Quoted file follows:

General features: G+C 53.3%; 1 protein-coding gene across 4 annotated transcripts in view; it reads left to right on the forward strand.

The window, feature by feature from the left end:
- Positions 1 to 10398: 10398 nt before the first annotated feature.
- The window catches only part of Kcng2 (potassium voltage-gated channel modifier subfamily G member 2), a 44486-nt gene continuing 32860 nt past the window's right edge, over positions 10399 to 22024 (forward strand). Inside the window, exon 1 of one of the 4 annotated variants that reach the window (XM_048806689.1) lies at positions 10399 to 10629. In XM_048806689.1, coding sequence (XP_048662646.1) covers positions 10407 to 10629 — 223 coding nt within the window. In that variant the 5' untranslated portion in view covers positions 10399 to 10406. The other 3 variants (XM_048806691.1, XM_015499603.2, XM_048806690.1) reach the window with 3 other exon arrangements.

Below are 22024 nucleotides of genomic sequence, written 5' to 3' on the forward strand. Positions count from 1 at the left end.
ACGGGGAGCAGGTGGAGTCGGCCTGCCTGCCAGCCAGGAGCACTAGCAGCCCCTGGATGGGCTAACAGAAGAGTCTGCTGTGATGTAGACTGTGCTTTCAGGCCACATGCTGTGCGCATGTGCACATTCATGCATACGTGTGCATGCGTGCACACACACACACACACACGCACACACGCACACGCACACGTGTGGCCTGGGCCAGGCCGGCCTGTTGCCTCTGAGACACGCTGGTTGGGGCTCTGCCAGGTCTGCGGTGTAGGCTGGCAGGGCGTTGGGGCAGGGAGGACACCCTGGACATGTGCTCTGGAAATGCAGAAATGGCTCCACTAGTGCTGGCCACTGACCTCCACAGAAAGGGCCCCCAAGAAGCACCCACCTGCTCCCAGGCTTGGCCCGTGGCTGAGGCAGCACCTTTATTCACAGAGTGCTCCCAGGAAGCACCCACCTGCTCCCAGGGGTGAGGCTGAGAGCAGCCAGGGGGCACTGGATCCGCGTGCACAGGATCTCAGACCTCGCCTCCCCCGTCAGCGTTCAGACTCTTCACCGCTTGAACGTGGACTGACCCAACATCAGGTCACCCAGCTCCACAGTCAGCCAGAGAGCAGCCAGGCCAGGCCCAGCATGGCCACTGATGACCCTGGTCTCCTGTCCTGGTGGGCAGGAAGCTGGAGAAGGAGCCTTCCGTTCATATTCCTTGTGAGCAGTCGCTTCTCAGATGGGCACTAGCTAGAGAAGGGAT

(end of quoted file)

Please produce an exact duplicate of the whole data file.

General features: G+C 53.3%; 1 protein-coding gene across 4 annotated transcripts in view; it reads left to right on the forward strand.

The window, feature by feature from the left end:
- Positions 1 to 10398: 10398 nt before the first annotated feature.
- The window catches only part of Kcng2 (potassium voltage-gated channel modifier subfamily G member 2), a 44486-nt gene continuing 32860 nt past the window's right edge, over positions 10399 to 22024 (forward strand). Inside the window, exon 1 of one of the 4 annotated variants that reach the window (XM_048806689.1) lies at positions 10399 to 10629. In XM_048806689.1, coding sequence (XP_048662646.1) covers positions 10407 to 10629 — 223 coding nt within the window. In that variant the 5' untranslated portion in view covers positions 10399 to 10406. The other 3 variants (XM_048806691.1, XM_015499603.2, XM_048806690.1) reach the window with 3 other exon arrangements.

Below are 22024 nucleotides of genomic sequence, written 5' to 3' on the forward strand. Positions count from 1 at the left end.
ACGGGGAGCAGGTGGAGTCGGCCTGCCTGCCAGCCAGGAGCACTAGCAGCCCCTGGATGGGCTAACAGAAGAGTCTGCTGTGATGTAGACTGTGCTTTCAGGCCACATGCTGTGCGCATGTGCACATTCATGCATACGTGTGCATGCGTGCACACACACACACACACACGCACACACGCACACGCACACGTGTGGCCTGGGCCAGGCCGGCCTGTTGCCTCTGAGACACGCTGGTTGGGGCTCTGCCAGGTCTGCGGTGTAGGCTGGCAGGGCGTTGGGGCAGGGAGGACACCCTGGACATGTGCTCTGGAAATGCAGAAATGGCTCCACTAGTGCTGGCCACTGACCTCCACAGAAAGGGCCCCCAAGAAGCACCCACCTGCTCCCAGGCTTGGCCCGTGGCTGAGGCAGCACCTTTATTCACAGAGTGCTCCCAGGAAGCACCCACCTGCTCCCAGGGGTGAGGCTGAGAGCAGCCAGGGGGCACTGGATCCGCGTGCACAGGATCTCAGACCTCGCCTCCCCCGTCAGCGTTCAGACTCTTCACCGCTTGAACGTGGACTGACCCAACATCAGGTCACCCAGCTCCACAGTCAGCCAGAGAGCAGCCAGGCCAGGCCCAGCATGGCCACTGATGACCCTGGTCTCCTGTCCTGGTGGGCAGGAAGCTGGAGAAGGAGCCTTCCGTTCATATTCCTTGTGAGCAGTCGCTTCTCAGATGGGCACTAGCTAGAGAAGGGAT